Weekly Pricing Pulse: Commodity sell-off as central banks tackle inflation
Our Materials Price Index (MPI) fell 3.5% last week, with seven of the ten sub-components declining. Markets are growing increasingly anxious about global growth, particularly in mainland China, and continued aggressive monetary tightening in western economies. This sparked the second weekly decline in the MPI and leaves the index at its lowest level all year.
The commodity market sell off continued last week with only chemicals and pulp recording price increases. Volatile natural gas prices in Europe and Asia have been a feature of commodity markets in the past year and last week was no exception. The MPI's energy sub-index declined 7% as Asian spot landed prices of liquefied natural gas (LNG) fell to $40/MMBtu, down $11 for the week following a $21 drop the previous week. European prices also dipped to $55/MMBtu, a 14% drop. Prices were reacting to progress in the European Union efforts to intervene to reduce electricity prices and that natural gas storage levels in the bloc have already reached 83% against an 80% October target. Oil prices also dropped last week on global growth fears despite an announcement by OPEC+ that it was reducing supply. OPEC+ agreed only to an insignificant downward supply tweak that will take away in October the 100,000 b/d it nominally added in September. However, the weaker demand environment was of more concern to traders and sent prices of Brent Crude, the international benchmark, below $90/barrel for the first time since January.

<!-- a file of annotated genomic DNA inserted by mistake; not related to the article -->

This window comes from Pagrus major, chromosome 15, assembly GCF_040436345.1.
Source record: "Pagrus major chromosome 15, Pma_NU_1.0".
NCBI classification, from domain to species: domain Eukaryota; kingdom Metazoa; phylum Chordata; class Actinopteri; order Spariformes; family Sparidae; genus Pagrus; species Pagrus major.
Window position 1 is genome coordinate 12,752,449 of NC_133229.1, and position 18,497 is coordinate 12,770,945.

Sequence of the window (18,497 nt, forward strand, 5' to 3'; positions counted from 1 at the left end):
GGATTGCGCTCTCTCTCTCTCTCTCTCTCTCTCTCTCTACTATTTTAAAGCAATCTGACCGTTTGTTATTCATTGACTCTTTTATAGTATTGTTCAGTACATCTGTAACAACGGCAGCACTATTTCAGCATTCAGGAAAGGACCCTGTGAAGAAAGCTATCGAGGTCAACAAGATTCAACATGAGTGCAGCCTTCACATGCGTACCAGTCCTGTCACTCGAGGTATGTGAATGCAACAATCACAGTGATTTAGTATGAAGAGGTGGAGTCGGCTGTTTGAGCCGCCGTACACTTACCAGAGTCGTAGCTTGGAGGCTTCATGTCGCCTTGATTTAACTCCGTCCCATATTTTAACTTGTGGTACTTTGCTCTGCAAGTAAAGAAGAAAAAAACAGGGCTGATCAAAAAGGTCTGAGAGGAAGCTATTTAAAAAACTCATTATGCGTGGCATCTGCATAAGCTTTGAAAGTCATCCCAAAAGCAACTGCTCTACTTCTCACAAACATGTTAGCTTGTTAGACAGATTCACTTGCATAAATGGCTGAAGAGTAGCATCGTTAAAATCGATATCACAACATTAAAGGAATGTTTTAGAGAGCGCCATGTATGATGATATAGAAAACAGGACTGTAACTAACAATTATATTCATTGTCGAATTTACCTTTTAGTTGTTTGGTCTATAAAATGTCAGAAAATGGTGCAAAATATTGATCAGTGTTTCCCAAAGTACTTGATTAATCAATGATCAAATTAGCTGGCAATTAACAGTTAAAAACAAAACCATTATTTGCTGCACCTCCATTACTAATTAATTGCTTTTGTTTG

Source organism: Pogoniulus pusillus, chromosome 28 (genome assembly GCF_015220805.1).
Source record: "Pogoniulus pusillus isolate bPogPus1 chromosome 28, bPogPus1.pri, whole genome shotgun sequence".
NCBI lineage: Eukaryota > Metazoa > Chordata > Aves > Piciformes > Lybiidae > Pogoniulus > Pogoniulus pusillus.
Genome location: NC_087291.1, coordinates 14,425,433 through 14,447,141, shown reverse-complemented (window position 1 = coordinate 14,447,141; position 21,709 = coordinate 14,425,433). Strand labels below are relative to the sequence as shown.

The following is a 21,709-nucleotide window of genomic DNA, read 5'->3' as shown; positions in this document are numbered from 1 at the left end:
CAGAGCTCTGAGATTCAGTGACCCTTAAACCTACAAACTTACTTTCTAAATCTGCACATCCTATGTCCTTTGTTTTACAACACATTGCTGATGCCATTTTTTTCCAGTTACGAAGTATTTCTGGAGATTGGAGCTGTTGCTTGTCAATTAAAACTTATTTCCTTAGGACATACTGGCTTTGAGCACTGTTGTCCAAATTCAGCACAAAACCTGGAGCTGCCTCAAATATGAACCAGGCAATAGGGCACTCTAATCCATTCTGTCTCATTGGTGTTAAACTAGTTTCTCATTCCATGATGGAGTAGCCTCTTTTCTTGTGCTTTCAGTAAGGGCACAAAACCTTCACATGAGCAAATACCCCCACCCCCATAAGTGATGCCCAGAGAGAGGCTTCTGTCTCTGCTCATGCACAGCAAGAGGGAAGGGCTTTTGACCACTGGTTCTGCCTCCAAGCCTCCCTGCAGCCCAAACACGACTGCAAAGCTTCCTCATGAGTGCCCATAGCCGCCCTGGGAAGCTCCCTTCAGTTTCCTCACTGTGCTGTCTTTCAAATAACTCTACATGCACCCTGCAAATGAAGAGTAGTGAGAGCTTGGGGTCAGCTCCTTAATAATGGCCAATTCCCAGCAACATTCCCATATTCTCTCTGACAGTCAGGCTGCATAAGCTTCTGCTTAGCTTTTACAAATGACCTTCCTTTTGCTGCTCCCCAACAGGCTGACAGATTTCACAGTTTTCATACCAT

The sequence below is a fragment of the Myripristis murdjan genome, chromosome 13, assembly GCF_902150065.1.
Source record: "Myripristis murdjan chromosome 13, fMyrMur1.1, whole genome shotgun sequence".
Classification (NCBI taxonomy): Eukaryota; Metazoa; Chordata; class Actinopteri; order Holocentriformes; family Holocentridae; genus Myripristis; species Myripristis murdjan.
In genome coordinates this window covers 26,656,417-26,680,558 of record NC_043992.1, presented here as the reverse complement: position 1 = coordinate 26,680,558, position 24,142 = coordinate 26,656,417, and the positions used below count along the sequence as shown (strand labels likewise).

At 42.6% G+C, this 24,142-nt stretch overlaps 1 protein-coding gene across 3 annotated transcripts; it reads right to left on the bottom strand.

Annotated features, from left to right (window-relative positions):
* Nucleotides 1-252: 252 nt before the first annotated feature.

Prospects for slower demand continue to weigh on commodity prices, with central bank action last week further harming market sentiment. The European Central Bank (ECB) raised interest rates by 75 basis points reflecting acute concerns over persistent upward surprises on inflation, broad-based current pressures, and a potential upward shift in inflation expectations. The Bank of Canada also raised its policy rate 75 basis points last week in the face of still-high inflation, with core inflation rising. A strong US Dollar was another factor in last week's price slide across commodity markets. Although supply-side risks in energy markets and low inventory in some metals have the potential to trigger prices increases later this year, commodity prices have peaked. Even more encouraging, this change upstream in supply chains is migrating downstream into intermediate material and component prices and foretells a slowdown in goods price inflation into 2023. How quickly this change in goods price inflation translates into lower consumer price inflation remains an open question, however.
This article was published by S&P Global Market Intelligence and not by S&P Global Ratings, which is a separately managed division of S&P Global.
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“The current energy-cost and thus inflation crisis is not only a cyclical phenomenon but has a major structural com… https://t.co/c0gAx5FrK6